Regulatory requirements relating to climate change are only likely to increase in the future. The Government announced its intention to create mandatory climate change disclosures for publicly listed companies and large asset owners, in its Green Finance Strategy. The Regulator has also signalled that it will launch an initiative to assess how schemes are complying with the new ESG requirements. The EU is also planning to introduce a new regulatory framework to promote sustainable investment (albeit this may not apply directly to the UK).
Legislative compliance is not the only pressure schemes will face. There is a growing risk of legal challenge in the context of ESG and climate change more generally. A complaint was made recently to the Pensions Ombudsman regarding the disclosure of climate change information and although the complaint was dismissed, Client Earth has questioned the Ombudsman’s reasoning and called on it to carry out a review of its internal processes. Meanwhile, in Australia, a similar threat has materialised. A member is taking the Retail Employees Superannuation Trust to court for failing to disclose information on the potential impact of climate change on its investments. The outcome of this case may be known in 2020.
In any event, trustees need to ensure they are effectively considering and monitoring ESG risks and should be actively considering how to invest in a way that reflects their ESG policies.
- The Big Bauer – not so scary after all
The long awaited CJEU decision in PSV v Bauer (Case C-168/18) was given on 19 December. Previously, the Advocate General had said that Article 8 of the Insolvency Directive (2008/94/EC) created an obligation for Member States to protect 100% of an individual’s pension benefits on employer insolvency. If the CJEU had followed his Opinion it is likely that this would have had significant implications for the Pension Protection Fund (PPF), the PPF levy and the funding regime for DB schemes in the UK.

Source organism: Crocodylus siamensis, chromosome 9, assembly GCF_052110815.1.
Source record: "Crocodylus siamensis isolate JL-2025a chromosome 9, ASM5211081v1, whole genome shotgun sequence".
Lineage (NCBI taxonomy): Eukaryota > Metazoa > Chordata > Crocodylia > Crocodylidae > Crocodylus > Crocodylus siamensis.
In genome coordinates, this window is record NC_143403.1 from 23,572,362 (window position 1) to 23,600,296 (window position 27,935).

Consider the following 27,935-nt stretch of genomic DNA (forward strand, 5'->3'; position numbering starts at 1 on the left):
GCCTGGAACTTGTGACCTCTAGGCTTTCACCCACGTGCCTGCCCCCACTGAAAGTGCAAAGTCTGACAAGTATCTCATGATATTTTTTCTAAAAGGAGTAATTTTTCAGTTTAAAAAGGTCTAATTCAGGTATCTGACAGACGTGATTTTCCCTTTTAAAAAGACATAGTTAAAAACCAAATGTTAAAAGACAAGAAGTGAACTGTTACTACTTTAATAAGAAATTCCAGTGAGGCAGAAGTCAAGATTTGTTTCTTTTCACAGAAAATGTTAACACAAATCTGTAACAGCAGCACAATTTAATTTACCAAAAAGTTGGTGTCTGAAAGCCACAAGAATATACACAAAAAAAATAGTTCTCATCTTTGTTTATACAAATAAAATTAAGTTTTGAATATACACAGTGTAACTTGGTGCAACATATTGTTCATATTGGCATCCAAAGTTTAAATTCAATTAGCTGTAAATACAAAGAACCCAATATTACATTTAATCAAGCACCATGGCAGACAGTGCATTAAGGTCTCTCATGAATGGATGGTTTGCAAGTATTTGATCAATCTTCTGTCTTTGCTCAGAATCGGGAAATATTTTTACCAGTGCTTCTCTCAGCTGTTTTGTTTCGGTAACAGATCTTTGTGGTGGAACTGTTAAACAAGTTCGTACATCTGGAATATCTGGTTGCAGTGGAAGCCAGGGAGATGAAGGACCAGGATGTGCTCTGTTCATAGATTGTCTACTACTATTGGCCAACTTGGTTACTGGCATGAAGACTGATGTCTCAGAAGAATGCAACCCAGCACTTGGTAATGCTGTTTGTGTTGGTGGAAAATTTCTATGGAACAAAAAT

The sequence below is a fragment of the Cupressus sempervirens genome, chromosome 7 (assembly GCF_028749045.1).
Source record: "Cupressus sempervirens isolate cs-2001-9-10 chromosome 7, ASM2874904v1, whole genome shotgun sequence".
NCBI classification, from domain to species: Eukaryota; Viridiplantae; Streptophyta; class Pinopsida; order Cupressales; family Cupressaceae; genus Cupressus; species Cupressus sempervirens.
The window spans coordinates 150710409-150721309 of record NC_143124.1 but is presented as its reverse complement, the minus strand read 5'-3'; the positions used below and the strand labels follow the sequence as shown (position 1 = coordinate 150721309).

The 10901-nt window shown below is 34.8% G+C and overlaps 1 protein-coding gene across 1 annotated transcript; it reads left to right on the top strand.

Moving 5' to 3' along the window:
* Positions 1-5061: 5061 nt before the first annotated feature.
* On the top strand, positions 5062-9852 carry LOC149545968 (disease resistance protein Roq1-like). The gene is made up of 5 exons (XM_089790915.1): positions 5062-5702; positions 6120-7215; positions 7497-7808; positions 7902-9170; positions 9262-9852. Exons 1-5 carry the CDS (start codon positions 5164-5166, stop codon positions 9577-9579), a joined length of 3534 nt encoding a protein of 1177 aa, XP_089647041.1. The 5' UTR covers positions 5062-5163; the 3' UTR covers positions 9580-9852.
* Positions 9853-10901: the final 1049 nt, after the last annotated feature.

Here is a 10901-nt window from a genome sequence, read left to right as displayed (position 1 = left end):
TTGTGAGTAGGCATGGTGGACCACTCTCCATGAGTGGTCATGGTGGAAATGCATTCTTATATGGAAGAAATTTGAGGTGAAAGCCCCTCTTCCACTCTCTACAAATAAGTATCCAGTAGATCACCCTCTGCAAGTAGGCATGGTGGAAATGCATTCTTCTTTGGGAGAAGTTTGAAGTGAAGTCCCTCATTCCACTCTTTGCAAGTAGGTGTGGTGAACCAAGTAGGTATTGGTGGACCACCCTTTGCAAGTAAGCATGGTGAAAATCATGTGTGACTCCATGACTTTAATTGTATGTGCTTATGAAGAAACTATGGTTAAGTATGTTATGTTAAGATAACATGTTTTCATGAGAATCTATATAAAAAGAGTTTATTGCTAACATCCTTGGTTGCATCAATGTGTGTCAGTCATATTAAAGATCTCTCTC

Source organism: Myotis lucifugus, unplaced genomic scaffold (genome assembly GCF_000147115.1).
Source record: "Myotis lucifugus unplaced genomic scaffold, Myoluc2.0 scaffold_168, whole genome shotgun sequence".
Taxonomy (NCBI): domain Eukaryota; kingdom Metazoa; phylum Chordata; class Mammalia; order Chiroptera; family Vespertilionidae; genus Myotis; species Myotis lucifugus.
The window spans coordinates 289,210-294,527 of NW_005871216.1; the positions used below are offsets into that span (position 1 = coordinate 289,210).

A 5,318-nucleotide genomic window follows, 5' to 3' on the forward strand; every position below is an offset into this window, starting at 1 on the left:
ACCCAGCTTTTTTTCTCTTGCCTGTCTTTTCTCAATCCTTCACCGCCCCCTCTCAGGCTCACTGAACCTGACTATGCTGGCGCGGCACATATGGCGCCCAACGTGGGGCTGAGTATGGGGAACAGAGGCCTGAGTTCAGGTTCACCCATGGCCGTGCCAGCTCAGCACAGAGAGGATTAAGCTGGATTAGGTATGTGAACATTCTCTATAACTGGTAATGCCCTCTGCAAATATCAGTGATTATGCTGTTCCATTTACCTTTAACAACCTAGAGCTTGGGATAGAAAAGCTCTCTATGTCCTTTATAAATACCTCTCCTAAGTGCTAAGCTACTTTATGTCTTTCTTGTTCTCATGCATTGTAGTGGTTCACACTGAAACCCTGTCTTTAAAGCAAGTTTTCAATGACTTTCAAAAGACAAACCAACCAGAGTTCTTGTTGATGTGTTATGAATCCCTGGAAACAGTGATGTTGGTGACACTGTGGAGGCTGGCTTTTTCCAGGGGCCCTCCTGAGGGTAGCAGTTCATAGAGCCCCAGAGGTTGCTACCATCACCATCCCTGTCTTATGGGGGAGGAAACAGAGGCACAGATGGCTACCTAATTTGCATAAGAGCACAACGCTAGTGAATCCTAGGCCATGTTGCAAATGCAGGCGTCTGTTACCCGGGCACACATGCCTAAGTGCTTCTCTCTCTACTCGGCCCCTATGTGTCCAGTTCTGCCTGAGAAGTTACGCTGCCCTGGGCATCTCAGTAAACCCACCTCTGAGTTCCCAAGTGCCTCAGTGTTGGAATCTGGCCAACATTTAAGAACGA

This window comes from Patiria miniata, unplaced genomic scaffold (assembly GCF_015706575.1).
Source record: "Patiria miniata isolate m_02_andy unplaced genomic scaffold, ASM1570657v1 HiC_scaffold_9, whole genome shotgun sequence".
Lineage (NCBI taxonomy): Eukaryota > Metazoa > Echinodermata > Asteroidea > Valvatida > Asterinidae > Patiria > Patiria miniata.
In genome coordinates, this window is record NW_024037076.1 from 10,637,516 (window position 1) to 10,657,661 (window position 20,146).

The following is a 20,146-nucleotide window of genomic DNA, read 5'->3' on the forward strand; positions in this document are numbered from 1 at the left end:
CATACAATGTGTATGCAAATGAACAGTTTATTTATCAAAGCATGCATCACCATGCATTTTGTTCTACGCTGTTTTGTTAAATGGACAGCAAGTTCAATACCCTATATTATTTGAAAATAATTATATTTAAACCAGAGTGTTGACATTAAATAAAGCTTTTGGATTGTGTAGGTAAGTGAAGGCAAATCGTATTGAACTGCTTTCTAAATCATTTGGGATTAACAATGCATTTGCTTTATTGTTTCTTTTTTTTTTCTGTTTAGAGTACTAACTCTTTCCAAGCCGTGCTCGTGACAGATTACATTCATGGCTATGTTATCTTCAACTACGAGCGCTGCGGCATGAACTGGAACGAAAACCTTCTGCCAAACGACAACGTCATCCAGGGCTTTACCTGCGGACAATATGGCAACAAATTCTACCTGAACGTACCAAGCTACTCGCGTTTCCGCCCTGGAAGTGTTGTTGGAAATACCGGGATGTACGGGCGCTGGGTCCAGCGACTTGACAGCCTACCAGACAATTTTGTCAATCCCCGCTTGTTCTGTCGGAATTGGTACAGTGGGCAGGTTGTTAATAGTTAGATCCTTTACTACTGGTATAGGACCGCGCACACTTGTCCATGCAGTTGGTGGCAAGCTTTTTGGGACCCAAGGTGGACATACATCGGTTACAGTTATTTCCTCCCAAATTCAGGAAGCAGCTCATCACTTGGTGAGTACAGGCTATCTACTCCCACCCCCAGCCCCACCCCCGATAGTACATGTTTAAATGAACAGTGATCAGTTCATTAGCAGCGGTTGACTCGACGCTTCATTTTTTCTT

However, the CJEU rejected Advocate General Hogan’s Opinion and instead concluded that Article 8 requires an employee to receive at least half of the old-age benefits arising out of the accrued pension rights under a supplementary occupational pension scheme, provided that any reduction applied to an individual’s pension benefits is not “manifestly disproportionate”.
The CJEU went on to say that any reduction which “seriously compromises” a former employee’s ability to meet his or her needs must be regarded as manifestly disproportionate. According to the CJEU, this would be the case where, even though a former employee is receiving at least half of the amount of the pension benefits to which they were entitled, the individual is already living, or would have to live, below the at-risk-of-poverty threshold determined by Eurostat for the Member State concerned, as a result of the reduction in their benefits (note: we understand that the Eurostat at-risk-of-poverty threshold for a single adult in the UK was £11,044 in 2018).
Whilst this judgment will come as a relief to the industry because it does not require the UK Government or the PPF to guarantee every members’ benefits in full, it still raises a number of issues that will now need to be considered by the PPF and the DWP. It will also be intriguing to see whether there is scope both politically and under the terms of our future relationship with the EU for the UK Government to adopt an alternative approach at the end of the Brexit transitional period if it wants to.
Other developments to look out for
And if these changes are not a big enough Christmas present, 2020 is likely to see other notable developments that will shape the future of the UK pensions industry. In particular, we can expect:
- further attempts by the Regulator to force the consolidation of smaller schemes,
- the introduction of legislation to facilitate the establishment of collective defined contribution schemes, and
- further progress on the development of an online pension dashboard.
In the not so distant future, we may also get a better idea of the timetable for and mechanics of the reform of RPI.